Gwen Allen-Carston, executive director of the Kent Black Action Commission, chats with two women after helping to raise the Juneteenth flag June 15 at Kent City Hall. COURTESY PHOTO, City of Kent

Gwen Allen-Carston, executive director of the Kent Black Action Commission, chats with two women after helping to raise the Juneteenth flag June 15 at Kent City Hall. COURTESY PHOTO, City of Kent

Kent mayor, council president raise Juneteenth flag at City Hall

Symbols represent freedom, new beginnings for Black Americans

Kent Mayor Dana Ralph, City Council President Bill Boyce and Gwen Allen-Carston, executive director of the Kent Black Action Commission raised the Juneteenth flag on June 15 at City Hall.

City Hall, the Centennial Center, Kent Commons and the Kent Senior Activity Center will be closed Monday, June 20 in observance of Juneteenth, which is officially on June 19. Earlier this month, city leaders raised the Pride flag at City Hall. The special celebration flags fly temporarily.

In a Public Health – Seattle & King County blog, Matias Valenzuela, director of the Office of Equity & Community Partnerships, and Dejah Smith, communications specialist, wrote a message to the community about Juneteenth 2022.

“Over 400 years ago, on Aug. 20, 1619, a ship carrying 20-30 enslaved Africans arrived on the shores of Virginia. This date in our nation’s history is an ever-present, too often untold reminder of the vicious and painful chattel slavery system Black men, women, and children were forced to unjustly endure for 250 years.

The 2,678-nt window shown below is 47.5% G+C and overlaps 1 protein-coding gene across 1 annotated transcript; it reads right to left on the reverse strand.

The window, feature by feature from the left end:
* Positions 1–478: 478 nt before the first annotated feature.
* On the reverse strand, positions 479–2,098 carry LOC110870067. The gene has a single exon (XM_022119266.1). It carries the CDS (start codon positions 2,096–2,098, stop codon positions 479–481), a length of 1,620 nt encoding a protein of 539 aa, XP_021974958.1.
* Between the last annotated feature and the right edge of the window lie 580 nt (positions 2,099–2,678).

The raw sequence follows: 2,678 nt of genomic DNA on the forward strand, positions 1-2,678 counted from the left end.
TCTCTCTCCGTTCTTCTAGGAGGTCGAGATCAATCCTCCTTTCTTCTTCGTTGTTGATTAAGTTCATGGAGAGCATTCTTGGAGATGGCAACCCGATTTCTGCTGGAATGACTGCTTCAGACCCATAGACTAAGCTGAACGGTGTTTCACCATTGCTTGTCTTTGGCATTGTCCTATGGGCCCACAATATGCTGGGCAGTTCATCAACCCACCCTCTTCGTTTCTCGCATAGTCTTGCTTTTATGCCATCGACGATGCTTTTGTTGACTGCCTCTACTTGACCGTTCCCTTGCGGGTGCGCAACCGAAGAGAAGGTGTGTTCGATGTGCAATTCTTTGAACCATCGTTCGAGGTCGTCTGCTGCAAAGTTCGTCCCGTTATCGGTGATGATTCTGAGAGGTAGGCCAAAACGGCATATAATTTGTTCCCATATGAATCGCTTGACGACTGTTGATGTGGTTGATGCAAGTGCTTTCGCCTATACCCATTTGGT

President Abraham Lincoln’s Emancipation Proclamation, Jan. 1863, declared enslaved Black people in Confederate-controlled areas were free. However, it wasn’t until “Juneteenth” – June 19, 1865, two and a half years later, that Maj. Gen. Gordon Granger and approximately 2,000 Union troops arrived in Galveston Bay, Texas to announce the war was over and slavery had ended.

When they heard they were free, the 250,000 plus formally enslaved Black Americans in Galveston celebrated America’s second Independence Day, Juneteenth.

The legacy of Juneteenth shows the power of Black Americans’ perseverance, strength, resilience, and refusal to give up hope, even in the most difficult and painful times.

Juneteenth is also a sobering reminder of the over 400-year Black American struggle for true justice in this country. June 19th, 1865 didn’t mark the end of our journey toward achieving freedom, equality, and justice for all Americans. It was only the beginning. One hundred and fifty-seven years later, though some progress has been made, we still have a great distance to go.

Today, because of the extraordinary advocacy work of Black men, women, and young people across the country and here in King County, in 2022 we are proud to officially celebrate Juneteenth for the first time as a county, state, and federally-recognized holiday.

Public Health – Seattle & King County seeks to observe Juneteenth 2022 in a thoughtful way that acknowledges our collective history, amplifies untold truths, educates, centers Black voices, advances racial justice, and honors Black Americans; past, present, and future.